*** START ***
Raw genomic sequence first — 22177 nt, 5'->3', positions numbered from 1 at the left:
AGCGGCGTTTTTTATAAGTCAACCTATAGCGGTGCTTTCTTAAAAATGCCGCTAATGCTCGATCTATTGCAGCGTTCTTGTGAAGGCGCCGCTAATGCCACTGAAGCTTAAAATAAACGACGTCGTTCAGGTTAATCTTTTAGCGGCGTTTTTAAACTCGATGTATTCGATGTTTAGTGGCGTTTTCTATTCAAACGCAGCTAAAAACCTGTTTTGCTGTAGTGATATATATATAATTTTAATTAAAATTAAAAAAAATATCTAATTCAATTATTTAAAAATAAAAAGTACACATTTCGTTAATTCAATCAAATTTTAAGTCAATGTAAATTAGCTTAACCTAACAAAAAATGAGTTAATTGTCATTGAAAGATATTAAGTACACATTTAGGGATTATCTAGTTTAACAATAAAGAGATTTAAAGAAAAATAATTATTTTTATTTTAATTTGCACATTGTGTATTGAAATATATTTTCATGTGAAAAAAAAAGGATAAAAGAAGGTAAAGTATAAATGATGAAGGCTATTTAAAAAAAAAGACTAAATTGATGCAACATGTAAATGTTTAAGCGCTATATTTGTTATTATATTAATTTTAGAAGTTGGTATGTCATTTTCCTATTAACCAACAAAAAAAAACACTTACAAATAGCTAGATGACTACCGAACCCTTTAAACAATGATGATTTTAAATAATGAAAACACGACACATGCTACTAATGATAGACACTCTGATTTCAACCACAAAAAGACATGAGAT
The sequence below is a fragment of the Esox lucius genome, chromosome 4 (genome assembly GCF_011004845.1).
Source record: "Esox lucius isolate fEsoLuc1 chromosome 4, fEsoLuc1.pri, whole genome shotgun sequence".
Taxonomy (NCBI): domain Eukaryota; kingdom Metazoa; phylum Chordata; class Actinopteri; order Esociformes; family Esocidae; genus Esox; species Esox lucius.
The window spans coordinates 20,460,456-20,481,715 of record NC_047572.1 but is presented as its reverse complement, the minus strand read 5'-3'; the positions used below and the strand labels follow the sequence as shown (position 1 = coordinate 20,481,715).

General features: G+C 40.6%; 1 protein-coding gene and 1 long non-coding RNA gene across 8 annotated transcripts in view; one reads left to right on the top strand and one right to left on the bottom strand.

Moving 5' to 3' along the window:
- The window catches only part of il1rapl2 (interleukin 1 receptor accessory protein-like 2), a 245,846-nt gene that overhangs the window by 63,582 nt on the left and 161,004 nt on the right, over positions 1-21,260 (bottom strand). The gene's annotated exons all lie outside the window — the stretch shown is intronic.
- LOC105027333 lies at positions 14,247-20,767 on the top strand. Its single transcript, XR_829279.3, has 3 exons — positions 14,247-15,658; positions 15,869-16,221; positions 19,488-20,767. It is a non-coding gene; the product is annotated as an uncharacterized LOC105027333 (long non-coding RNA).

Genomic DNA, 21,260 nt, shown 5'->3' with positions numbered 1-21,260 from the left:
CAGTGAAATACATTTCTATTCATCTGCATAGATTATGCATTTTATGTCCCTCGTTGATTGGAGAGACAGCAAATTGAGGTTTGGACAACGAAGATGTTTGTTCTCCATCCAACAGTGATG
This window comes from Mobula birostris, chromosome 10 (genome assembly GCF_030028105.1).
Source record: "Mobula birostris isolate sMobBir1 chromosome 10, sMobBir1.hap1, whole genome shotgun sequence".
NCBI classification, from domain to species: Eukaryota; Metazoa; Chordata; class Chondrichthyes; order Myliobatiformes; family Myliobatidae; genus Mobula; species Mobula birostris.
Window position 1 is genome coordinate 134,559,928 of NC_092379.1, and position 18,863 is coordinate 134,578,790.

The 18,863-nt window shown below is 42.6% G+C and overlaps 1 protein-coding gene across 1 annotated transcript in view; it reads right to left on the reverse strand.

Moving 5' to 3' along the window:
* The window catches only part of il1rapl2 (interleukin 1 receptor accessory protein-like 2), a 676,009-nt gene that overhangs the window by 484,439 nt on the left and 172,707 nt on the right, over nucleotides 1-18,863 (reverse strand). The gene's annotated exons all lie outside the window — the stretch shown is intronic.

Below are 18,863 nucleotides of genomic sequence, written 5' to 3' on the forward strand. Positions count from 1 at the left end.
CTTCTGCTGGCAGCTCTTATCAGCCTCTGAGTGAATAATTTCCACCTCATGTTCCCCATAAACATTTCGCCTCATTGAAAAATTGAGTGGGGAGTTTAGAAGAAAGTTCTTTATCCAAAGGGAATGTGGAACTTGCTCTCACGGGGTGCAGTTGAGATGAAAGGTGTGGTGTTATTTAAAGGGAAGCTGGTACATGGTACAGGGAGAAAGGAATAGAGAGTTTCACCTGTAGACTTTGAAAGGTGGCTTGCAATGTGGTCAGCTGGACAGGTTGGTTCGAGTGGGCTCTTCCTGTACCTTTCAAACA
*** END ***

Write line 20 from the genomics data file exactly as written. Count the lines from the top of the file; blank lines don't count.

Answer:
Below are 18,863 nucleotides of genomic sequence, written 5' to 3' on the forward strand. Positions count from 1 at the left end.